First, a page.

As the time approached for the workshop to be completed, transportation again looked like it could be difficult.  More prayers.  Multiple attempts to contact drivers and trucks didn’t seem to give a solid workable plan.  Things happen, but sometimes that can bring more stress.

Thursday morning arrived and there was one truck which could take half of the participants home.  But, what about the other half?  After a trip to town to contact drivers, there was still not a confirmed solution.  It was getting getting later in the day.  What to do?  Prayers continued for a workable solution.  One of the SPES team members walked out of the office to talk to those who remained about what the next plan should be, possibly to leave the next day.  At that moment, a truck drove in and was ready to take the rest of the group home.  God heard our cries!  Thank you, Lord.

One of the participants practices his story before going home.

The participants did work diligently to learn several Christmas related stories that they are now able to take back and share in their villages.  Some of these people seem to face some roadblocks when they take the Bible stories back to share.  Please pray earnestly that God’s Word could break through the roadblocks and that these stories would have great impact in their communities.

Lumi Oral Bible Storytelling completion

Devotion time

Devotion time

The last two weeks were a flurry of activity as we finished the fifth and final Oral Bible Storytelling (OBS) workshop for thirteen Lumi area language groups. With forty-eight participants and twelve trainers, the Wewak Regional Center was filled to capacity. Participants were eager to learn three new stories from the New Testament that they have now taken back to share in their villages. We know that God’s Word does not return empty, so we look forward with anticipation to how these stories will impact language communities in the future.

Learning how to teach about language and how it shifts in communities

Learning how to teach about language and how it shifts in communities

The groups also received some training that they could share with their communities regarding their tok ples (heart language). How strong is the language? Can all the children speak and understand it? What causes communities to move from one language to another?  How can they hold on to both languages in the midst of pressures to change?  They practiced some participatory activities that they can do in their areas so that everyone can see the vitality or lack of vitality in each language group. Before leaving, they were tasked with raising awareness as they share these activities in their communities.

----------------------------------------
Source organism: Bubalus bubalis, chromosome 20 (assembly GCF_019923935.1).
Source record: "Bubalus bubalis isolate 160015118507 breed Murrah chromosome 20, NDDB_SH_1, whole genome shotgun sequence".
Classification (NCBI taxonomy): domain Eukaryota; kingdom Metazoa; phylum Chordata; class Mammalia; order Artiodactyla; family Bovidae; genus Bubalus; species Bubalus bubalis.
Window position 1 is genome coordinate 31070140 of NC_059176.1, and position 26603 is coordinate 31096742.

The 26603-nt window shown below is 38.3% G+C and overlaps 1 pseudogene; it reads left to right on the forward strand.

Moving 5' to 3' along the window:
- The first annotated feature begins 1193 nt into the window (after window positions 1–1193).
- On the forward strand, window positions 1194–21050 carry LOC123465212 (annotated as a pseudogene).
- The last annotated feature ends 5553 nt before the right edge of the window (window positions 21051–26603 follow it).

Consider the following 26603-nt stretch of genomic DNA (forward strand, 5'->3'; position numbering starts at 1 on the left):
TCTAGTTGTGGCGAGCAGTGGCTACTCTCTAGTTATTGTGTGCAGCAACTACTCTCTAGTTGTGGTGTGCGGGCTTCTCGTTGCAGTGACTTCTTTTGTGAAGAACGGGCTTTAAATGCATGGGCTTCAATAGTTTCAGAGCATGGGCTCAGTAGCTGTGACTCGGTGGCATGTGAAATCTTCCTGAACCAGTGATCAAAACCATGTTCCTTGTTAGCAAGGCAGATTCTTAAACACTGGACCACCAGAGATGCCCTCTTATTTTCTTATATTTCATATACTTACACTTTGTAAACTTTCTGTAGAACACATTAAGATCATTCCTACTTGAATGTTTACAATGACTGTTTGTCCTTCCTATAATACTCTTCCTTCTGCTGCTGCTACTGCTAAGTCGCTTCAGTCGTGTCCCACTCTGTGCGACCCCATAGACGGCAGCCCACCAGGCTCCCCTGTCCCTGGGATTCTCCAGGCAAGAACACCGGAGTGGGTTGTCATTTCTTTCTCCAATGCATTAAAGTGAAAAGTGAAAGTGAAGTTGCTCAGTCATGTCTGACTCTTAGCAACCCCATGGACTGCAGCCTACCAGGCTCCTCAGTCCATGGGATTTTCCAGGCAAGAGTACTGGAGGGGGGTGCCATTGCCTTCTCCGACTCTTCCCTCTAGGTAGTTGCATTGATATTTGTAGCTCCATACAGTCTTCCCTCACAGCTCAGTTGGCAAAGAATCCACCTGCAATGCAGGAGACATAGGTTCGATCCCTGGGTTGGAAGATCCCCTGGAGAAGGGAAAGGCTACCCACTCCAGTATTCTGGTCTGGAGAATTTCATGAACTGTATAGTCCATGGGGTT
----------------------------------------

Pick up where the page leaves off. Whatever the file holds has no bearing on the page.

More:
Group photo of participants, trainers, and other staff

Group photo of participants, trainers, and other staff

Friday, 20 January, was the graduation ceremony. The trainers did a great job coordinating and leading this event and making it a meaningful experience. Those who spoke challenged the groups to continue to carry this work and be faithful, even when times get tough. It is a time to act and not just sit and watch others do the work or just think about possibly doing something.

They have now returned to their homes. Pray that they will have many opportunities to share what they have learned. Pray for wisdom for the communities as they discuss what the next steps might be and how those steps could be achieved. Several of the participants were picked to become trainers and continue helping to carry the work of OBS forward in the Sepik. The next group of languages will begin training in February.